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A Visit to My Produce

This week I met my farmers, and I walked the ground where my spring, summer, and autumn vegetables will grow.  We joined a CSA this week, so we will be receiving regular bags full of produce—from mustard greens to watermelons to butternut squash and virtually everything in between—from a tiny but growing farm in Willow Street called Blue Rock Farm.  And the farmers, Caitlin Brady and EmmaKate Martin are not what you’d expect.caitlin and EmmaKate

Caitlin Brady, 22, is the creative force behind the Blue Rock Farm.  She was raised in Missouri on a 2000-acre farm that grew corn, soybeans, sorghum, and tobacco, using large machinery and production-farm techniques that are common to business farms all over the country (not that there is anything wrong with that).  She’s been to five different colleges (currently Millersville University as a foreign-language major—Spanish, French, and Italian), she’s lived in several countries; and in big cities (Chicago) and small farming communities like Lancaster.

Caitlin started Blue Rock a couple of years ago and sold her products at several of the local farm markets—this year she will have a stand at the Eastern Market on East King Street on Saturdays.

EmmaKate grew up on the land she and Caitlin are currently farming.  In fact, the land has been in her family for 6 generations.  She graduated from Penn Manor High School and is now working the same land her father and her grandfather did, and further and further back.  EmmaKate is also passionate about the land we all live on, and works with a volunteer organization that holds concerns for the environment as acts of faith.

P1080648            In a conversation with her spry 94-year-old grandfather, Park Mellinger, the other day, he told me how pleased he was that she and Caitlin were doing this kind of work.  He told me that the plot they were currently working in was plowed under for planting for the first time since 1899—it’s been backyard to the farm house for generations.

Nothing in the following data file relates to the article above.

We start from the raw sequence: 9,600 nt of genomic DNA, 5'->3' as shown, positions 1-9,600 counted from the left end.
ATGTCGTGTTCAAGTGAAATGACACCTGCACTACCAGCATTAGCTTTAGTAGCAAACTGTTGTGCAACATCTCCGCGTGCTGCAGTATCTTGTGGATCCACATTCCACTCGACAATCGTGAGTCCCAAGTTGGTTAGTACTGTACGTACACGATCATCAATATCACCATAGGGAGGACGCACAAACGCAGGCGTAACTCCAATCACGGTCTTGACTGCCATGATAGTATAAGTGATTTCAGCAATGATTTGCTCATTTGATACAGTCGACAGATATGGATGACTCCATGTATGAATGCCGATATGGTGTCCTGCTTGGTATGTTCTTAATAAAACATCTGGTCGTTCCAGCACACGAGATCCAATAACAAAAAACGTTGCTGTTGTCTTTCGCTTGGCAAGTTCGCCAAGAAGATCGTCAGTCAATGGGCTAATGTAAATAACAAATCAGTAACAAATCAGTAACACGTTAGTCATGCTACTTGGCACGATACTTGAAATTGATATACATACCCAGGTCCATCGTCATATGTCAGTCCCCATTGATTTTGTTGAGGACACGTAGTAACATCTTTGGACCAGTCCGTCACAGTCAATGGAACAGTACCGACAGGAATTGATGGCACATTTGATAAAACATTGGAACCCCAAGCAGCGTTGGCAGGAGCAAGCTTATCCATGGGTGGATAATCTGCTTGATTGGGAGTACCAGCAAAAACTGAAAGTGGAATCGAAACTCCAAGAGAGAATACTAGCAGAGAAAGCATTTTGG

Blue Rock  farm is totally organic; the fertilizer is compost and the water is rain water collected in large containers all over the property and fed into the gardens through drip hoses.  Caitlin and EmmaKate are making a serious go of this small family farm, currently having 15 half- and 6 whole shares in their CSA, which will deliver food weekly to three Lancaster County locations.  A limited number of shares are still available.

The New York City chef Dan Barber, a loud and passionate advocate for small, local, organic farms—he runs one himself in upstate New York that produces for his restaurant—encourages consumers to “get to know your farmer and your fishmonger,” so that you will know exactly where your food comes from and on what it’s been raised.

I concur.P1080641

I have gotten to know my farmers and I, for one, couldn’t be happier.  I know that my family will be eating some of the best, healthiest food available in Lancaster County, a place where there is more healthy food (and some pretty unhealthy stuff, too) than almost anywhere else in the nation.

Blue Rock Farm.  Check it out!

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